Spot gold plunged in early trading on Tuesday, carrying over the trend that emerged on Monday afternoon when the yellow metal lost considerable ground. Gold prices traded down nearly $10 per ounce to $1,285/oz. Spot silver was likewise deeply in the red, losing 17¢ (-1%) to trade around $17.04/oz.
Meanwhile, palladium looked to rally anew, gaining 1.35% to $976/oz after following the other precious metals lower during Monday’s session. Platinum was mostly flat, just below $930/oz.
Wall St looked to build on its gains from yesterday as big banking firms like Morgan Stanley and Goldman Sachs report earnings today. Interestingly, Goldman recently compared gold favorably to Bitcoin, the current darling of the finance world. In fact, the market exuberance over cryptocurrencies has extended far beyond Bitcoin itself: in just the last two months, initial coin offerings (ICOs) have garnered $1 billion in new investment. However, there is still some doubt about how regulators will treat these “securitized” digital coins in the coming months and years.
Global stocks were mixed on Tuesday, as were major commodities. The WTI crude oil price hit a three-week high above $52/bbl yet copper prices fell for the first time in more than a week. Perhaps not surprisingly, the dollar was 0.35% higher on the DXY index to a one-week high of 93.6.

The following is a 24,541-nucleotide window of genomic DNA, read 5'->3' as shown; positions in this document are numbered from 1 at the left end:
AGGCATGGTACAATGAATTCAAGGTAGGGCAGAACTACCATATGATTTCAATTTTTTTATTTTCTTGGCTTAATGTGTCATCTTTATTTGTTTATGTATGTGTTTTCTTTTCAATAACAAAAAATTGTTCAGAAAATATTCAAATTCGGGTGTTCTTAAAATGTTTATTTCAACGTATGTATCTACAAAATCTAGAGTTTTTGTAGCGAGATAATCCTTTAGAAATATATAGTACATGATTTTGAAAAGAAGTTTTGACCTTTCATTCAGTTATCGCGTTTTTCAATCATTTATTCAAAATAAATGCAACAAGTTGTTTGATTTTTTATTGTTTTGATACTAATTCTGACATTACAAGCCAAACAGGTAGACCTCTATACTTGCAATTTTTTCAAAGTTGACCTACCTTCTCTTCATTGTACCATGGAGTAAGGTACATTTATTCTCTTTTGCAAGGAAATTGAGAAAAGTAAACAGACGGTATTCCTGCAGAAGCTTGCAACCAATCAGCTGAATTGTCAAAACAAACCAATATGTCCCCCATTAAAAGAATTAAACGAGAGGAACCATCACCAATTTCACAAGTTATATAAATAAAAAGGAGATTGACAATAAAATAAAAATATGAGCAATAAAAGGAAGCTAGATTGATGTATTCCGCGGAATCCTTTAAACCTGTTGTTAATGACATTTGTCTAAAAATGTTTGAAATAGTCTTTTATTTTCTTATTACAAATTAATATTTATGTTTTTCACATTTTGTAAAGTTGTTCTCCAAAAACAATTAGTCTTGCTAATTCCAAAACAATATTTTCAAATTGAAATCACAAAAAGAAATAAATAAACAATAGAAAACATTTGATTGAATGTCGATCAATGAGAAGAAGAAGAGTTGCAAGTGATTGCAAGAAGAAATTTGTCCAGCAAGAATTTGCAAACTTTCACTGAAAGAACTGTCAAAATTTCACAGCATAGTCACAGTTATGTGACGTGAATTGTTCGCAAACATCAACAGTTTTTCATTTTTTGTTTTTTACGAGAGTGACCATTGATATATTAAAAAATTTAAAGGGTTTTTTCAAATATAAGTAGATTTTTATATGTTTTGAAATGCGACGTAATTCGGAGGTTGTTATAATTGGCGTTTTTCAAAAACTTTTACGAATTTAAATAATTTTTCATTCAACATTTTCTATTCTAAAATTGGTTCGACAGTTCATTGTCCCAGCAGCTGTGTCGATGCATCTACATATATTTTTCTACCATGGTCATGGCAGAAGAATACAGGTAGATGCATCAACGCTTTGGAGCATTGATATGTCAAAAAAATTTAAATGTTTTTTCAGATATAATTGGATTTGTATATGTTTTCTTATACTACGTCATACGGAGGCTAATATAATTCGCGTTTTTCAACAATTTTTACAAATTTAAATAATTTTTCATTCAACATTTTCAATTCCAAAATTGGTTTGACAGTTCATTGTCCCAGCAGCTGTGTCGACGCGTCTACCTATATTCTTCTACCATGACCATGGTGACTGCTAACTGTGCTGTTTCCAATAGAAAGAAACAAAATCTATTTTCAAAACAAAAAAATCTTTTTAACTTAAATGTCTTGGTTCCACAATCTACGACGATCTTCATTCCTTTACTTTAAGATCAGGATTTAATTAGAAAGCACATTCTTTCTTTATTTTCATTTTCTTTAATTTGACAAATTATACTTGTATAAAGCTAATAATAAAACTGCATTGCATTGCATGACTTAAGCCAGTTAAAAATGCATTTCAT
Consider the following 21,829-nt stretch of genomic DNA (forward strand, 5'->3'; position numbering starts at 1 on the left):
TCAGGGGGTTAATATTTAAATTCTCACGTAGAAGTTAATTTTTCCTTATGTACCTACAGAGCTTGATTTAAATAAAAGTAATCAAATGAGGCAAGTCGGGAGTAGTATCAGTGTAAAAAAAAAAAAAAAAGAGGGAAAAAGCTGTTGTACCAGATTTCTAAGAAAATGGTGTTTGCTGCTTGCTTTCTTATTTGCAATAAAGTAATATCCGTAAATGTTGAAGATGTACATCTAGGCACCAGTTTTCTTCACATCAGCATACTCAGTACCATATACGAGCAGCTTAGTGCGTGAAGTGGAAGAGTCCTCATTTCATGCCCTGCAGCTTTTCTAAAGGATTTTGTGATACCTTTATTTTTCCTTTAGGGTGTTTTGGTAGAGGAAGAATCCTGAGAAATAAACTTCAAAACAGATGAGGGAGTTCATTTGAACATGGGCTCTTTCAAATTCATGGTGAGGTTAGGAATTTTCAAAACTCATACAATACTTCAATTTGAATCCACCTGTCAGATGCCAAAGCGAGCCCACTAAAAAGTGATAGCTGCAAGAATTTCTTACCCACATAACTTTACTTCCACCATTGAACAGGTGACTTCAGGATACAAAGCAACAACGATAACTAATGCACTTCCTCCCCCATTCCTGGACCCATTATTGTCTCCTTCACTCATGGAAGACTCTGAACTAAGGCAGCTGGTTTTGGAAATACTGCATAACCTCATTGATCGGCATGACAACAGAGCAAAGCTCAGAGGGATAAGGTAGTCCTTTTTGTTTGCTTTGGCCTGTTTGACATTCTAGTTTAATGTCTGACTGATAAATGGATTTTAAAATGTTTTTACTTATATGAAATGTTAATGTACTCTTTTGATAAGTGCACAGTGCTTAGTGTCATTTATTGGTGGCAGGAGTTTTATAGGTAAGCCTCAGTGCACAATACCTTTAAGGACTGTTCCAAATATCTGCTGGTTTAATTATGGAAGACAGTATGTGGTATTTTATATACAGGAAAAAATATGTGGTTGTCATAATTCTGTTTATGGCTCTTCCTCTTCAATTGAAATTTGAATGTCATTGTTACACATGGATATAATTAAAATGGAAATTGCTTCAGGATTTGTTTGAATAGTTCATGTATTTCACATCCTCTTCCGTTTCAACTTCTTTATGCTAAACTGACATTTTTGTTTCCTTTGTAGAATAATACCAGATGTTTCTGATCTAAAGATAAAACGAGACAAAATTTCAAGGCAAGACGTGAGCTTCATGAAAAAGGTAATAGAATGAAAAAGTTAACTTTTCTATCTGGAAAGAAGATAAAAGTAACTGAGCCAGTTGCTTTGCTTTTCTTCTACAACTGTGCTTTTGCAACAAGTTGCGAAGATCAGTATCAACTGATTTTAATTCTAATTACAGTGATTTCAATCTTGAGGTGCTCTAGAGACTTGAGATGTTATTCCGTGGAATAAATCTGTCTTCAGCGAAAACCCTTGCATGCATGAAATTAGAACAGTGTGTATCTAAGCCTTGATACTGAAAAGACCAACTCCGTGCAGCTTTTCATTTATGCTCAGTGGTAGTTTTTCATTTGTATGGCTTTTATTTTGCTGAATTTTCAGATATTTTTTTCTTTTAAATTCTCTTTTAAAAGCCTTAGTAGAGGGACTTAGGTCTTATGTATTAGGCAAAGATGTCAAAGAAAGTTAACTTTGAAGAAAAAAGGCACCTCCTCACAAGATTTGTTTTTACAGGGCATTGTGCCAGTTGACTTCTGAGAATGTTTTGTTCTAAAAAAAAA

The euro was down another 0.4% to $1.17 and the British pound lost 0.55% to trade under $1.32. Both currencies were weighed on by the uncertainty and difficulty associated with Brexit. The Organization for Economic Cooperation and Development (OECD) estimates that if Brexit were somehow reversed, it would significantly boost economic growth in the U.K. Such a reversal would undoubtedly require a change in leadership in Britain, but that possibility seems less far-fetched by the day. Other economic data showed that inflation has picked up in the U.K., as the country’s consumer prices rose 3% year-on-year, the fastest clip in five years.
In terms of U.S. monetary policy, speculation over the possible replacement for Fed Chair Janet Yellen has focused in on John Taylor, who is well-known for being an interest-rate hawk. Most of the other candidates that have been floated for the central bank’s top job have tended to be on the dovish side of the policy debate. There is still the possibility, though it seems remote at the moment, that Yellen will stay on as chair when her current term expires in 2018.
Tensions on the Korean peninsula continue to dominate the geopolitical news. North Korea once again stoked the fire by warning the West that the possibility of nuclear war may “break out [at] any moment.” This is far from the only challenge facing the Trump administration from a foreign affairs standpoint, the sum of which provides a consistent baseline of safe-haven demand for gold.
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